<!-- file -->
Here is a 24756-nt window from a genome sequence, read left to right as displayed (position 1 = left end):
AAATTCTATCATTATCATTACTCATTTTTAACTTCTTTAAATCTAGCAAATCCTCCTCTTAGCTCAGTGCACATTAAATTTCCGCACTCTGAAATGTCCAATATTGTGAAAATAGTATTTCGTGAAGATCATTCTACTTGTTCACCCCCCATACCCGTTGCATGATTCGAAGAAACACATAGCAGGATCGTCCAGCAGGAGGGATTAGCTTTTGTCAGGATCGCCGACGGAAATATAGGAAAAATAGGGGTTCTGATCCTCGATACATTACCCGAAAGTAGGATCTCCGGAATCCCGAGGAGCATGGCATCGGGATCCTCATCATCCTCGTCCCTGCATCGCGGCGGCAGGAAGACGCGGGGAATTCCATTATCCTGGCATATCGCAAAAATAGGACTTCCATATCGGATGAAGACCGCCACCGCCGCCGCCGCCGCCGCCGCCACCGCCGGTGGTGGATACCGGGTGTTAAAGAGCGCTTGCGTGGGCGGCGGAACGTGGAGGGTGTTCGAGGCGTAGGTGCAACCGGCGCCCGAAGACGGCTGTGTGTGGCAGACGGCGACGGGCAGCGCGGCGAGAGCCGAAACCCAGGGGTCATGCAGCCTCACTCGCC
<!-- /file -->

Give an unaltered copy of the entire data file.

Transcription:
Here is a 24756-nt window from a genome sequence, read left to right as displayed (position 1 = left end):
AAATTCTATCATTATCATTACTCATTTTTAACTTCTTTAAATCTAGCAAATCCTCCTCTTAGCTCAGTGCACATTAAATTTCCGCACTCTGAAATGTCCAATATTGTGAAAATAGTATTTCGTGAAGATCATTCTACTTGTTCACCCCCCATACCCGTTGCATGATTCGAAGAAACACATAGCAGGATCGTCCAGCAGGAGGGATTAGCTTTTGTCAGGATCGCCGACGGAAATATAGGAAAAATAGGGGTTCTGATCCTCGATACATTACCCGAAAGTAGGATCTCCGGAATCCCGAGGAGCATGGCATCGGGATCCTCATCATCCTCGTCCCTGCATCGCGGCGGCAGGAAGACGCGGGGAATTCCATTATCCTGGCATATCGCAAAAATAGGACTTCCATATCGGATGAAGACCGCCACCGCCGCCGCCGCCGCCGCCGCCACCGCCGGTGGTGGATACCGGGTGTTAAAGAGCGCTTGCGTGGGCGGCGGAACGTGGAGGGTGTTCGAGGCGTAGGTGCAACCGGCGCCCGAAGACGGCTGTGTGTGGCAGACGGCGACGGGCAGCGCGGCGAGAGCCGAAACCCAGGGGTCATGCAGCCTCACTCGCC